Saddam calls for Iraq unity as suicide bomber strikes Baghdad

BAGHDAD – Saddam Hussein called on Iraqis to unite and “forgive” each other, but a suicide bomber later blew himself up in a cafe in Baghdad, killing 17 people and wounding 20 more.

“I call on all Iraqis, Arabs and Kurds, to forgive, reconcile and shake hands,” Saddam said in court after questioning a prosecution witness in the second trial against him. The former president, known for his temper and outbursts, was calm and composed, as four witnesses testified how his forces massacred relatives and fellow villagers in northern Iraq during the 1988 Anfal campaign.

Prosecutors say the campaign was a genocidal massacre of 182,000 Kurdish civilians. Saddam and his alleged henchmen insist it was a legitimate counter-insurgency operation against separatists at a time of war with Iran.

On Sunday, Saddam was sentenced to hang in a separate trial for ordering the killing of 148 Shiite villagers from the village of Dujail, where he escaped an assassination attempt in 1982.

Saddam and the six other defendants including his cousin, Ali Hassan al-Majid, known as “Chemical Ali”, face the death penalty if convicted in the Anfal trial, which will resume on Wednesday.

The former leader could go to the gallows within months over the Dujail killings even before the Kurdish case winds up. He and Majid are the only ones facing charges of genocide.

On Tuesday the session began with a smiling Saddam walking calmly into the courtroom wearing his trademark dark business suit and taking his usual seat in front of the judges even as his defence team boycotted the trial.

The chief judge, Mohammed al-Oreibi al-Khalifa, quickly opened the 21st session by summoning the day’s first Kurdish witness.

Qahar Khalil Mohammed told the court how dozens of Iraqi Kurds, including 18 of his relatives, were gunned down by Saddam’s forces in 1988 in the village of Quromai in Kurdish northern Iraq.

He said an Iraqi army officer, swearing on the Koran, had assured the villagers no harm would come to them if they surrendered and that they would be offered amnesty by Saddam.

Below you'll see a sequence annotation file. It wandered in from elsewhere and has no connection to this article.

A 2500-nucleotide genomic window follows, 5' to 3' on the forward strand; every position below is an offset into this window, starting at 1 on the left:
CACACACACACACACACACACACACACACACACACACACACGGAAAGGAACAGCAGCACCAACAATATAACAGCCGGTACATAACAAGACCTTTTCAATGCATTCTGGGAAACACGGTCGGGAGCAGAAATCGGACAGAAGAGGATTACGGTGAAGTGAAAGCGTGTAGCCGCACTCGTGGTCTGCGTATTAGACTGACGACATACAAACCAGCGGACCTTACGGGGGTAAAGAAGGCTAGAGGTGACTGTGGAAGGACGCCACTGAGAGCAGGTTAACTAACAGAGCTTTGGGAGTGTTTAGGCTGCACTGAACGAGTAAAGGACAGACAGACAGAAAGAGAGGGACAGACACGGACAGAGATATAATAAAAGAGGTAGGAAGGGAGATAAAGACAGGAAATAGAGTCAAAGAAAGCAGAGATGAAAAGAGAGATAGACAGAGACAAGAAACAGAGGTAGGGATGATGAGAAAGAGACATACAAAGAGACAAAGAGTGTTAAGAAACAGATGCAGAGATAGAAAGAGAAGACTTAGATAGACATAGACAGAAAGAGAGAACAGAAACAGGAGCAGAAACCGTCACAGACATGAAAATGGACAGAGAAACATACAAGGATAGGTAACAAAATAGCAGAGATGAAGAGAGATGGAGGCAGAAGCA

“Trusting the officer, we surrendered,” he said. “They led us out of the village, separated men from the women and children. A total of 37 men were separated, including myself.”

He said the officer later lined up the men and ordered the soldiers to fire at them. “We all fell to the ground. When the first magazine was emptied, they began reloading with a second magazine and then a third magazine,” he said.

The officer told the soldiers to “shoot everyone with a bullet. A soldier hit me on my forehead,” the witness told the judge, lifting his turban to reveal a deep scar there.

He was also shot in the back, and showed his back to a court-appointed defence lawyer who demanded to see his bullet wounds.

He said he escaped after the soldiers left, and saw that his father and two brothers were among 18 relatives who had been killed. A total of 33 people died there, according to the Kurdish villager.

Saddam heard the entire testimony quietly and later stood up to reject it. “There is nobody to check this testimony. Who supports his claim? Nobody,” he said. “Will that way lead us to the truth?”

The day’s second witness, Abdul Karim Nayif, 39, and from the same village as Mohammed, backed up the account and presented a video film he said was of the site where the villagers were shot.